WRC 9 Review
Available now on Xbox One, PS4 & PC
Version tested: Xbox One X
WRC 9 is here and again going up against the king of rally games which is the Dirt series, will WRC 9 be able to build on what was a solid instalment with WRC 8 and will it be worth the upgrade for WRC 8 players?
It has to be said WRC 8 was a real step forward for the series when it was released and finally gave the Dirt series some real competition. WRC 9 does build on its predecessor but sadly isn’t quite the same huge jump forward that the previous game was. This isn’t to say WRC 9 is bad but just shows how much of an improvement WRC 8 was.
A sticking point for most people when it comes to rally games is the games overall difficulty, after speaking to many people a fair majority just find the gameplay of the Dirt series just that bit too difficult and this is where WRC 9 pulls ahead of Dirt as the game is slightly easier for casual gamers like me and doesn’t require the player to basically be a rally driver to get through the whole course.
WRC 9 isn’t just really easy though and will still require a certain amount of skill to navigate the stages without writing off the car, the handling feels just right and has a fun arcade feel to it while still retaining enough realism to please most of its sim drivers.
The physics out on the stages are very solid too and all these little tweaks to the way the vehicles handle make it a really solid driving experience. The road surfaces also make a big difference to the way the vehicles handle with water causing cars to feel out of control as you aquaplane towards the next corner with very little control! Snow is also pretty lethal and without constant concentration, it won’t be long until you find yourself up close and personal with a tree.
While the weather is being mentioned it probably worth talking about the game’s visuals. WRC 9 looks fantastic and with all, it’s fully licenced vehicles and gear the whole game looks brilliant, the weather effects are impressive as rain drips down the front of the screen as well as massive splashes as your car ploughs threw some of the huge puddles out on the stages.
The lighting effects are great and the sun shining through the endless amounts of trees looks fantastic as does the near-impossible night racing! Turn the lights off and put it in cockpit view and you won’t be seeing an awful lot!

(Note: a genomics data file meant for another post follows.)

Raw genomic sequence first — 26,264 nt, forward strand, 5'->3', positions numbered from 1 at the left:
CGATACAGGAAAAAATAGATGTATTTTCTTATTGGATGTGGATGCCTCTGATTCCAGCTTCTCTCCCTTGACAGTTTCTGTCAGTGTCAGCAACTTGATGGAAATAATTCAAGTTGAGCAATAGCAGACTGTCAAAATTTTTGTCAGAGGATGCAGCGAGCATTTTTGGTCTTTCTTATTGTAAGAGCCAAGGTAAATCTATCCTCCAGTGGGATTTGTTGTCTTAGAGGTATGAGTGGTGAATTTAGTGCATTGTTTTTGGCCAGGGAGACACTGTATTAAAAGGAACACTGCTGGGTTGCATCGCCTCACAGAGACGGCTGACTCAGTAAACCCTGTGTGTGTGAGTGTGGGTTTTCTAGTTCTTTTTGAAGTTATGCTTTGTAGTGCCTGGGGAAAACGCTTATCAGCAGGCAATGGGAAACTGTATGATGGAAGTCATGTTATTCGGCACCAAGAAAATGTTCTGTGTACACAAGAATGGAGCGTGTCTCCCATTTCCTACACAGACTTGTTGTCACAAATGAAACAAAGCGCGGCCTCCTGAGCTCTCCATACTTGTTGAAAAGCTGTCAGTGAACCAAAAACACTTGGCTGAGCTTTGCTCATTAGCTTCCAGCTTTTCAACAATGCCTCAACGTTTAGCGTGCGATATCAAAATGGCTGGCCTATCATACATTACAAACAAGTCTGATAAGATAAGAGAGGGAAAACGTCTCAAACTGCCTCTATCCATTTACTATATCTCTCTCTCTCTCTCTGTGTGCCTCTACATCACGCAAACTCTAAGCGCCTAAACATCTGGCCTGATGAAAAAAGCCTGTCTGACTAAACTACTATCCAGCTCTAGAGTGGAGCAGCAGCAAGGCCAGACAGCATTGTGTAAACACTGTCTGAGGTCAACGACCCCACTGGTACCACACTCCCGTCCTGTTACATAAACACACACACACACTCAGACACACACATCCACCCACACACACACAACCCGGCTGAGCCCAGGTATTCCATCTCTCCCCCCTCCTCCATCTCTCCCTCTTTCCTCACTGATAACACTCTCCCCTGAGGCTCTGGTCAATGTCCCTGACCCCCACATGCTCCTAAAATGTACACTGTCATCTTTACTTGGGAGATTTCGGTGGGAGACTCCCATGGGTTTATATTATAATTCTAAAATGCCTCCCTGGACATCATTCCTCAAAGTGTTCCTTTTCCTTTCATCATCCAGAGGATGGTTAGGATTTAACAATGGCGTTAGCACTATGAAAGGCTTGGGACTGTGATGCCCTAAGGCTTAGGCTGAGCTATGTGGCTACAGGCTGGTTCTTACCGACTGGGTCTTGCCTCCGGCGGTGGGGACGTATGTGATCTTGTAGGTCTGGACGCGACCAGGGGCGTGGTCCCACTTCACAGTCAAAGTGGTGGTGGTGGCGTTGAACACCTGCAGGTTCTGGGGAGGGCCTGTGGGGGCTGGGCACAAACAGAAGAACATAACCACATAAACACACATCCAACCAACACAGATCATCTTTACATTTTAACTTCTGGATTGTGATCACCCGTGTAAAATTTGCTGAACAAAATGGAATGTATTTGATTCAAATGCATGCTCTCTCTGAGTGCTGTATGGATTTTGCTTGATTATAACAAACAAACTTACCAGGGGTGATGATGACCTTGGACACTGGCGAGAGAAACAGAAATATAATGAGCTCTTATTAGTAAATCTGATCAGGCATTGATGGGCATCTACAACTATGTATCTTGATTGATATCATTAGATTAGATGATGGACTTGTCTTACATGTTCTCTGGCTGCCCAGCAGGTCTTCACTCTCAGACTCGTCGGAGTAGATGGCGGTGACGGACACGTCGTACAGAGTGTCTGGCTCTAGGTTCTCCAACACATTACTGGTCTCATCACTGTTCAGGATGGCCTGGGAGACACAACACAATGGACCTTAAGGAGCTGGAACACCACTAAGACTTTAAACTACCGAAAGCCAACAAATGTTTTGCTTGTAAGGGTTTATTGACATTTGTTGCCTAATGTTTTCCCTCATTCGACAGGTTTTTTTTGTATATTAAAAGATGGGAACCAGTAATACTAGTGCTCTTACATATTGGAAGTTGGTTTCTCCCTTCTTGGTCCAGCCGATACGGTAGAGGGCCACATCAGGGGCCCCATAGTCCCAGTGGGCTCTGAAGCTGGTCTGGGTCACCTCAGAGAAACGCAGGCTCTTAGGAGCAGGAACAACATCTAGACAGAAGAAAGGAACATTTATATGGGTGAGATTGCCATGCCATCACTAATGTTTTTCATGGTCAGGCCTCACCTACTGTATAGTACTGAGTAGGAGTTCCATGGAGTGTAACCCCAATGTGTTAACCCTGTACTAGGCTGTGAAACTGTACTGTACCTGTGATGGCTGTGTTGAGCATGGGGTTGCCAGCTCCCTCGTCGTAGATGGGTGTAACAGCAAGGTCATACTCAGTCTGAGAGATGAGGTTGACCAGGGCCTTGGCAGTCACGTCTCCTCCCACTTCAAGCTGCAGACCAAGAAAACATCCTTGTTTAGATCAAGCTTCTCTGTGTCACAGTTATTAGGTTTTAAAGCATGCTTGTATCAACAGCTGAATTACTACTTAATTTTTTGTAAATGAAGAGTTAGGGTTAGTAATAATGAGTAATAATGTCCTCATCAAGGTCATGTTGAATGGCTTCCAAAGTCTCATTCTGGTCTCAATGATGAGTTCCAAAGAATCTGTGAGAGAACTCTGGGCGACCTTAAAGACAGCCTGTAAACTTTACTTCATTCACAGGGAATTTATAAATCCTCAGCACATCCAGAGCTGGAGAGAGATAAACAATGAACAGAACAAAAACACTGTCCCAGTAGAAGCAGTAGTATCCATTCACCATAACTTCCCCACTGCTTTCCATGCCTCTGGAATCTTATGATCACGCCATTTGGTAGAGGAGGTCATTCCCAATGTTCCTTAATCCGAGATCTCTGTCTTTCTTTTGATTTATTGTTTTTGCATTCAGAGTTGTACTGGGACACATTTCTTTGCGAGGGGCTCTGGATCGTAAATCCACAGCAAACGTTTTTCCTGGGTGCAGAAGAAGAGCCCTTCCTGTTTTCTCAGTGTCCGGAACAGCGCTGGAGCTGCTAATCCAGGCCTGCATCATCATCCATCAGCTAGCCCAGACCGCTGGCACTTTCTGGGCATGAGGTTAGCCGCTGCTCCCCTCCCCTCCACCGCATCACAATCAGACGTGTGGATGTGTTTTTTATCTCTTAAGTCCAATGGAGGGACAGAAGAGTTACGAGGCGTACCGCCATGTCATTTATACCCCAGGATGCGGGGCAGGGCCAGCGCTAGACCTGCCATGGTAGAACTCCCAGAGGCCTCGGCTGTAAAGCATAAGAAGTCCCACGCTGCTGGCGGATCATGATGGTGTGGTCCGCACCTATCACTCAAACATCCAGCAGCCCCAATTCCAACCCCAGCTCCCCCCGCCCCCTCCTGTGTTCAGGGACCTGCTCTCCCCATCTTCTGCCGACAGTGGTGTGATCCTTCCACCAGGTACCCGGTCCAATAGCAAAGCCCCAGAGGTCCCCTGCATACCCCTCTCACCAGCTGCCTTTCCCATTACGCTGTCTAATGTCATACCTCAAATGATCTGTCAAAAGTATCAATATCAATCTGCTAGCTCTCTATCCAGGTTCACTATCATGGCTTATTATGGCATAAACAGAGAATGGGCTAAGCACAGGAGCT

The game looks great as does the damage on the cars, terminal damage on the car is only a couple of crashes away so keeping the car planted to the track is essential in making it all the way to the end of the race in one piece.
There is a large selection of cars available to try out and master including older classics like the Audi Quattro as well as the more modern but mental Porsche that will really test your rallying skills. The great thing about all the different cars on offer is that each one feels different and you can clearly feel the back end slipping in an RWD car compared to an AWD rally monster.
Cars all look fantastic all are complete with logos to push realism through the roof. The realism doesn’t stop there though with the sound also proving itself to be very good. The cars all sound fantastic and very realistic with plenty of pops and bangs along the way.
When starting WRC 9 I jumped straight into the career mode and it did remind me very much of WRC 8. You are given control of your own calendar and choose what events you would like to participate in with each event providing different rewards. There is also an upgrade tree in which you can upgrade your team and spend hard-earned points.
The career mode does a pretty decent job of keeping you playing and gradually completing different stages while improving your team, it’s great to see racing games adding this as it stops things from getting stale and repetitive, F1 2020 was a good example of this and the career mode really pushed that game forward allowing players to start their own team up and gradually work your way to the top of the pile.
Events will earn money, experience, reputation and morale which will all aid pushing your team forward and progressing in the career mode.
Aside from the career mode, there is plenty of others to play around with including time trials and multiplayer to name a few. The test tracks are a decent way to try out some of the different rally cars on offer and really push them to the limit while also improving your rally ability in the process.
WRC 9 builds on everything that WRC 8 did last time around which is great news, has it hit the highs of Dirt yet? Probably not but it is pushing closer every time and you can only feel that a couple more releases might just push it up there to the very top especially with Dirt 5 coming away from the more simulator style racer.
WRC 9 is a solid improvement on the previous game from Nacon and KT Racing and while it isn’t the massive jump up in quality that WRC 8 was it has improved many things to just make things feel just that little bit better. The visuals are fantastic and the audio is spot on. For me, the main improvement is the handling and physics and while WRC 8 was not bad by any stretch WRC 9 just feels more refined and tightened up. If you like rally games WRC 9 is a solid and worthy addition to your collection, is it on the same level as Dirt 2.0? Not just yet but if the devs keep on improving the game the way they are it won’t be long until maybe we have a new rally king.
8.6 / 10
Code was provided free of charge for my honest unbiased review.
- Great visuals and sounds
- Great selection of fully licenced cars stages
- Great physics and handling
- Interesting and addictive career mode
- Some may find the handling difficult but most will know what to expect from a rally game
- Encountered a few sound glitches but no doubt this will be solved with a future patch as will any small bugs